Choosing the right location for your small business can mean the difference between success and failure. Whether you’re launching a new venture, relocating or expanding, selecting the right site can impact everything from sales and revenue to brand perception and customer loyalty. With so many variables to consider, it can be overwhelming for small business owners to know where to start. Jim Bieri, founder of Stokas Bieri Real Estate, and Ashley Casey, vice president of tenant advisory for TSCG in Atlanta, explore factors to keep in mind so small business owners can make informed decisions and set their enterprises up for long-term success.
Demographics play a crucial role in site selection. Simply put, you want to be in “areas with a high concentration of your target base,” Bieri said. If you were opening a toy store, for instance, you’d want to look for areas with a high number of families with young children. When looking at sites, consider each location’s population size and growth, as an area with a growing population may offer more opportunities for expansion. Also look at age and income in the area, which are indicators of consumer spending habits and purchasing power, as well as education and occupation, which provide insight into the type of customers you can expect and what their needs might be.
You can find out a lot of demographic info about an area by working with a broker. If you want to dive into research on your own first, look at U.S. Census Bureau data or consult online services like Esri and Claritas that provide demographic data, consumer insights and segmentation analysis.
Especially, as a first-time business owner, it helps to have spillover traffic. “You need to put yourself in a position where there are other people coming to that location for other reasons,” Bieri said. ICSC breaks down the different types of shopping center locations. Superregional malls “have the most volume [of people visiting] but have the highest barrier to entry in terms of cost,” Bieri said. “While you’re going to see more traffic, you might get lost.” Grocery-anchored centers, he said, are often “a great place to get started because there’s a lot of everyday traffic there.” And while he sees opportunity for space on downtown streets, he worries a bit about customer flow with the advent of remote work.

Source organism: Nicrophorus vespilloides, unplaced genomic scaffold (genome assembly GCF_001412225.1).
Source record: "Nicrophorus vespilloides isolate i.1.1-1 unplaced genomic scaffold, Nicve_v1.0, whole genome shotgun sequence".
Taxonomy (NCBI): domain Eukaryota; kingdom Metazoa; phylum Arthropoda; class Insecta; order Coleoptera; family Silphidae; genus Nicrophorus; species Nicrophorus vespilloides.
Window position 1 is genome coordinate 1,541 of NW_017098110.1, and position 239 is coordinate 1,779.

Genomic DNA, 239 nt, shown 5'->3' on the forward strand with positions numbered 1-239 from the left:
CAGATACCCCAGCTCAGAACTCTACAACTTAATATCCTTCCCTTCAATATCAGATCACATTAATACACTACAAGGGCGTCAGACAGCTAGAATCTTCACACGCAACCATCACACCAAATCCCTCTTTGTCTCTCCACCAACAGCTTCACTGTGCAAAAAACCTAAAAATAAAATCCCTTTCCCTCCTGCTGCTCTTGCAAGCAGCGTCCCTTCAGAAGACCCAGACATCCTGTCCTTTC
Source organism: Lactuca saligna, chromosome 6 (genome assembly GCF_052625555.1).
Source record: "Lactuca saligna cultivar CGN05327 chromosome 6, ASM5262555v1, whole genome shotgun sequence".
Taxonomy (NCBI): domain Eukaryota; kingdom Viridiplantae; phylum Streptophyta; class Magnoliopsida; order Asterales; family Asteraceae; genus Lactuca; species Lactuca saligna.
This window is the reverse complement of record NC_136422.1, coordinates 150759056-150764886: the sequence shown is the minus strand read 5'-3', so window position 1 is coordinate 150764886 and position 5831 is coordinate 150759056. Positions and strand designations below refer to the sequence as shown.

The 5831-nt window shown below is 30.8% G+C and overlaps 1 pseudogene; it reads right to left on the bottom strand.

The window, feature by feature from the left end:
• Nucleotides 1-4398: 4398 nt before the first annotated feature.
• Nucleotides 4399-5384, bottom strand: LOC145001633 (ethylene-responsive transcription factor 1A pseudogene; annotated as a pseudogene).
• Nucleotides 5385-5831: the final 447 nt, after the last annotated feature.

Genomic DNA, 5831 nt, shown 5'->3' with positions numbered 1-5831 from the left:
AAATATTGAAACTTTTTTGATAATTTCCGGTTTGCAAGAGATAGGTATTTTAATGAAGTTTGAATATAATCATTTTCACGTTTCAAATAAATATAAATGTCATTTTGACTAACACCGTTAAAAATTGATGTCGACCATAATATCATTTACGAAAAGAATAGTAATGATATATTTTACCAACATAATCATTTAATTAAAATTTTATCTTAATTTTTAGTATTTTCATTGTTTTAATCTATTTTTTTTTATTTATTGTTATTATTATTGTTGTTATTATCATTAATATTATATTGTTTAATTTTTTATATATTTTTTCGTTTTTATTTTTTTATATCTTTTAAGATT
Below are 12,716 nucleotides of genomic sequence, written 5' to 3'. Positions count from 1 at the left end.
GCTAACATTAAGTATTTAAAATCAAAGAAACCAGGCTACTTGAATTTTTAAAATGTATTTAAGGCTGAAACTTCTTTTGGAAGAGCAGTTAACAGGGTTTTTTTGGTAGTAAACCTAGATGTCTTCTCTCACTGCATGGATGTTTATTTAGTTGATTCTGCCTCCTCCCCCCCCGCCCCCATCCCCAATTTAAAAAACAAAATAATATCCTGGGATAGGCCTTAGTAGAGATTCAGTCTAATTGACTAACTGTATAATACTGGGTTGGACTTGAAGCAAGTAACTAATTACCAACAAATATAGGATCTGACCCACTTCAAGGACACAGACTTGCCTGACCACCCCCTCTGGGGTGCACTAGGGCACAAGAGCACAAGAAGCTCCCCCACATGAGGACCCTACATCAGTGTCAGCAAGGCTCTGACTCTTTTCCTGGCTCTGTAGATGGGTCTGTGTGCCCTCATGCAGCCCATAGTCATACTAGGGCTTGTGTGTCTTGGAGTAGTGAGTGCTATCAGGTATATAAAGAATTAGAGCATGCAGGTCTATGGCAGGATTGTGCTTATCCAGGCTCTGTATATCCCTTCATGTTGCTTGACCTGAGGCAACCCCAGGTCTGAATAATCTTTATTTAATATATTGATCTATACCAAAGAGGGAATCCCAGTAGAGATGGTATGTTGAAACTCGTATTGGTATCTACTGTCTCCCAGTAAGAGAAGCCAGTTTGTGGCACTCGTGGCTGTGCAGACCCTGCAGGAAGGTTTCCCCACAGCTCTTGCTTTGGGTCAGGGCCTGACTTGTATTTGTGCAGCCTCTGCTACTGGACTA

Again, the most important thing to consider is where your customer typically likes to shop.
Are they going into malls? Are they looking to get all their errands and shopping done at one time so it’s helpful to be at a convenience-oriented center? Is it important for them to be at place where they can get in and out quickly?
Most important, do not assume that if you open a store, customers simply will find you. You need to locate where they are. “The extent that you understand where your customer lives — it gives you a big heads up,” Bieri said. “I tell clients all the time: Don’t try to attract [customers] to someplace they’re not.”
If you’re not sure whether a site is a fit, you can ask landlords about opening up a temporary shop, kiosk or pop-up, Bieri said. “It’s a good way to test out the market and product.”
Experienced entrepreneurs know that the success of a small business often comes down to “location, location, location.” And the best locations, especially for first-time small business owners, are places that are “easily accessible and centrally located, with a high-traffic area,” Casey explained. It takes a while to garner customer loyalty, so when you start out, “you want to make it as easy for the customer to get into the store as possible,” she said.